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P9.7 billion World Bank loan to address Pinoy kids’ stunting

Louise Maureen Simeon - The Philippine Star
P9.7 billion World Bank loan to address Pinoy kidsâ stunting
The Washington-based multilateral lender approved the Philippine Multisectoral Nutrition Project that aims to support the delivery of nutrition and health care services at the primary care and community levels to help reduce stunting.
Noel Celis / AFP

MANILA, Philippines — The Philippines has secured a $178.1-million loan (P9.7 billion) from the World Bank to address the worsening undernutrition and stunting among Filipino children.

The Washington-based multilateral lender approved the Philippine Multisectoral Nutrition Project that aims to support the delivery of nutrition and health care services at the primary care and community levels to help reduce stunting.

Childhood stunting or the prolonged nutritional deficiency among infants and young children in the Philippines remains a pressing issue and is considered a silent pandemic in the country.

The project will cover 235 municipalities with high incidence of poverty and malnutrition in the Philippines.

World Bank country director Ndiame Diop emphasized that the persistence of high levels of childhood undernutrition in the Philippines, exacerbated by the pandemic, could lead to a significant increase in inequality of opportunities in the country.

“Stunted children tend to be sickly, learn less, more likely to drop out of school and their economic productivity as adults can be clipped by more than 10 percent in their lifetime,” Diop said.

“Improving the nutritional status of children is key to the country’s goals of boosting human capital while strengthening the country’s economic recovery and prospects for long-term growth,” he said.

According to the World Bank, the project will deliver a package of nutrition-specific and nutrition-sensitive interventions across local government units together with a social behavior change and communications interventions.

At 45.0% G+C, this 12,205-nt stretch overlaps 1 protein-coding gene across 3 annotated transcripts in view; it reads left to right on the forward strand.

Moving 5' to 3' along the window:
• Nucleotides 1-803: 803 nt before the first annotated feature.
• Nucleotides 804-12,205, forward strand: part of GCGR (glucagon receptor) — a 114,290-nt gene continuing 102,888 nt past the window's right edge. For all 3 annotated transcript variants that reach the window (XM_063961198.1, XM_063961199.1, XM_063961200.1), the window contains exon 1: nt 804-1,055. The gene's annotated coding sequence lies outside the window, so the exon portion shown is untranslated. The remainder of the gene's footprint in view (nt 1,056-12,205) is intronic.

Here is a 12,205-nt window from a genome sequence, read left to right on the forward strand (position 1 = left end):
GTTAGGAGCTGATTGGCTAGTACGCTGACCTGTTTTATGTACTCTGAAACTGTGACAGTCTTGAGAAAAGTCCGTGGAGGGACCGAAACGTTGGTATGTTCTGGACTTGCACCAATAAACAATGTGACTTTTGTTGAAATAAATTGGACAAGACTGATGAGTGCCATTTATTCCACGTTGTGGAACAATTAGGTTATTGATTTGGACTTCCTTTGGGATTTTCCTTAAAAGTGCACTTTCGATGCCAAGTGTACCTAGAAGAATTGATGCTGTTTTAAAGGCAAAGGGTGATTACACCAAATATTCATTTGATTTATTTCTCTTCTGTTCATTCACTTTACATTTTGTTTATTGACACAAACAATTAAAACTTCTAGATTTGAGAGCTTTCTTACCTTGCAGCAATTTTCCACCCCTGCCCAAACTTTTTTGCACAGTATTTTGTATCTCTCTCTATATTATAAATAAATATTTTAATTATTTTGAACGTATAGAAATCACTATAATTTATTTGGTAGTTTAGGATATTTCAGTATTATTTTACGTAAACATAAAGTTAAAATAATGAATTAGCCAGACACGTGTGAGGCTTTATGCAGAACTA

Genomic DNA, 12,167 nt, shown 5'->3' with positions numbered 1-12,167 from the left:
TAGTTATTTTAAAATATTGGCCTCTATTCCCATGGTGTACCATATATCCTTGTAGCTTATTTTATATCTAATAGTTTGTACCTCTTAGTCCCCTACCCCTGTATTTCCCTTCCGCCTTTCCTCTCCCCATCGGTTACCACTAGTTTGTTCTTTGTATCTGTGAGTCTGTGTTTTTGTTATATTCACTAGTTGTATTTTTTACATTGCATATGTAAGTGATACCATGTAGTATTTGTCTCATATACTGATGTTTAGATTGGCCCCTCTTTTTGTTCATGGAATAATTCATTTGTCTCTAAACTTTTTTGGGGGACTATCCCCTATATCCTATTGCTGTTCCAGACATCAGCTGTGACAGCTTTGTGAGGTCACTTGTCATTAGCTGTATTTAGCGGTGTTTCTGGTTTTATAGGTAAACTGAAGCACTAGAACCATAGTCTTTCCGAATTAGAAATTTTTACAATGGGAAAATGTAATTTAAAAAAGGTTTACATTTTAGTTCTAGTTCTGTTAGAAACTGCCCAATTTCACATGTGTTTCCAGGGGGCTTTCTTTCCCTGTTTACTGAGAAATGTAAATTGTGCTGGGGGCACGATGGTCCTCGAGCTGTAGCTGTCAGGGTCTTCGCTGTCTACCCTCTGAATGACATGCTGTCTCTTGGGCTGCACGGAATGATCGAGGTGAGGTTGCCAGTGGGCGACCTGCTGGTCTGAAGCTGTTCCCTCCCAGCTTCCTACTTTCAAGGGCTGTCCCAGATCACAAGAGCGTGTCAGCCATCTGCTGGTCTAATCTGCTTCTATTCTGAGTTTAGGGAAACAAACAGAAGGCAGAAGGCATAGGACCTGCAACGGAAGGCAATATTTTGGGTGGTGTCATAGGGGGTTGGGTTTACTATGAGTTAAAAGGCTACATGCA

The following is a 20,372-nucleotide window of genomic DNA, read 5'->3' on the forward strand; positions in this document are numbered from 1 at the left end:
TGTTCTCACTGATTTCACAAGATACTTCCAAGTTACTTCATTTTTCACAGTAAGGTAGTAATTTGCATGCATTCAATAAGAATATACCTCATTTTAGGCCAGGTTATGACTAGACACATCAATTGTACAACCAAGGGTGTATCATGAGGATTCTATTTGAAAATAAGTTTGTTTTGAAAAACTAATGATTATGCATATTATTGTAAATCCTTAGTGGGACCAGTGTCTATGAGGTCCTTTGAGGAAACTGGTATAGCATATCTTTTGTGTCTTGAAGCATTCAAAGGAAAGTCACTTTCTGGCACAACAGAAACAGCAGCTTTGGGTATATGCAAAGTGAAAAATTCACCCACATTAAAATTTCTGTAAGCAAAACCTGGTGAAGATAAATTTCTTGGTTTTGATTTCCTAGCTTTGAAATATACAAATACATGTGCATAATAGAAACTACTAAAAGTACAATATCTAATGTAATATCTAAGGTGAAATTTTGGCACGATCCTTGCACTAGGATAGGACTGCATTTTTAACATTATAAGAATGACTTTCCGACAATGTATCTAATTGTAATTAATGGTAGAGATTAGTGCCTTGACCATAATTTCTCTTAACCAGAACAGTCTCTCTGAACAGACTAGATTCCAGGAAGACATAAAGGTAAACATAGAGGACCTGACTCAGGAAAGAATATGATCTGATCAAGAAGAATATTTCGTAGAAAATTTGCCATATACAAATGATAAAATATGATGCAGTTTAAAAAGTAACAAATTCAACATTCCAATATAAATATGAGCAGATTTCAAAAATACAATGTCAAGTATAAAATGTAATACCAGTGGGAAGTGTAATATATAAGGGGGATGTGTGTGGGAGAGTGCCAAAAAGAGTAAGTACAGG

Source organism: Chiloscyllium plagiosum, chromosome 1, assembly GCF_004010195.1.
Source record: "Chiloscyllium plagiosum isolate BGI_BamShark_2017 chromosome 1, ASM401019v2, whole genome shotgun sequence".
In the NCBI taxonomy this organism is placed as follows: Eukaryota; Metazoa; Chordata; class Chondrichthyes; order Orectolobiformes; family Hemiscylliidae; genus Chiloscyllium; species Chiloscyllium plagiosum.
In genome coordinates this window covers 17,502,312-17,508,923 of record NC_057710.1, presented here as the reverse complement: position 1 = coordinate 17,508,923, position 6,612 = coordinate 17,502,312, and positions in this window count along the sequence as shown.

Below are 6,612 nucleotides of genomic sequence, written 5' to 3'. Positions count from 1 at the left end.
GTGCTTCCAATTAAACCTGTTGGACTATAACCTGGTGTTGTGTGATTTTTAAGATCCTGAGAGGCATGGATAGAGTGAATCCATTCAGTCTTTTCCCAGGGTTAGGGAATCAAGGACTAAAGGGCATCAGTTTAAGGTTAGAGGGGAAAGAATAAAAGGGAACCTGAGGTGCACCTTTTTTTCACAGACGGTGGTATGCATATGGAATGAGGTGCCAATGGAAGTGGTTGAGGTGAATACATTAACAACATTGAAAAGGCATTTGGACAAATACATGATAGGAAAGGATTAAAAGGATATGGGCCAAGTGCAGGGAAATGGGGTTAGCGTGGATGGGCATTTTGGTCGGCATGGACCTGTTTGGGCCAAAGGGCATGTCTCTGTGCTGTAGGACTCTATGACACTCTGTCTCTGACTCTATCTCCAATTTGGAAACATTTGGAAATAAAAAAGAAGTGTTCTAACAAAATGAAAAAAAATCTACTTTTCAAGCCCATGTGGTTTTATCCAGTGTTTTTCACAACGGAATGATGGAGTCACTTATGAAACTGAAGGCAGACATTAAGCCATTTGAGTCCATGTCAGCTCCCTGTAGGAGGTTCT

Households with pregnant women and children under two years stand to benefit from the project. The project will also support behavioral change campaigns for targeted households and communities to adopt behaviors crucial to improving nutrition outcomes for women and children.

These include proper hand washing, improved sanitation and access to safe drinking water, early child-care and development, nutrition-focused child-care development activities, and promoting access to social protection programs.

Further, interventions will focus on the first 1,000 days of life – from conception through pregnancy and birth, the newborn period, infancy, and transition to primary school – a critical period of children’s development.

World Bank senior nutrition specialist Nkosinathi Mbuya argued that undernutrition and exposure to risks and adversities during the first 1,000 days of a child’s life can disrupt cognitive, emotional, and physical development.

Mbuya said this could hold children back from reaching their full potential, thus affecting the formation of the country’s human capital.

KIDS

NUTRITION

WORLD BANK

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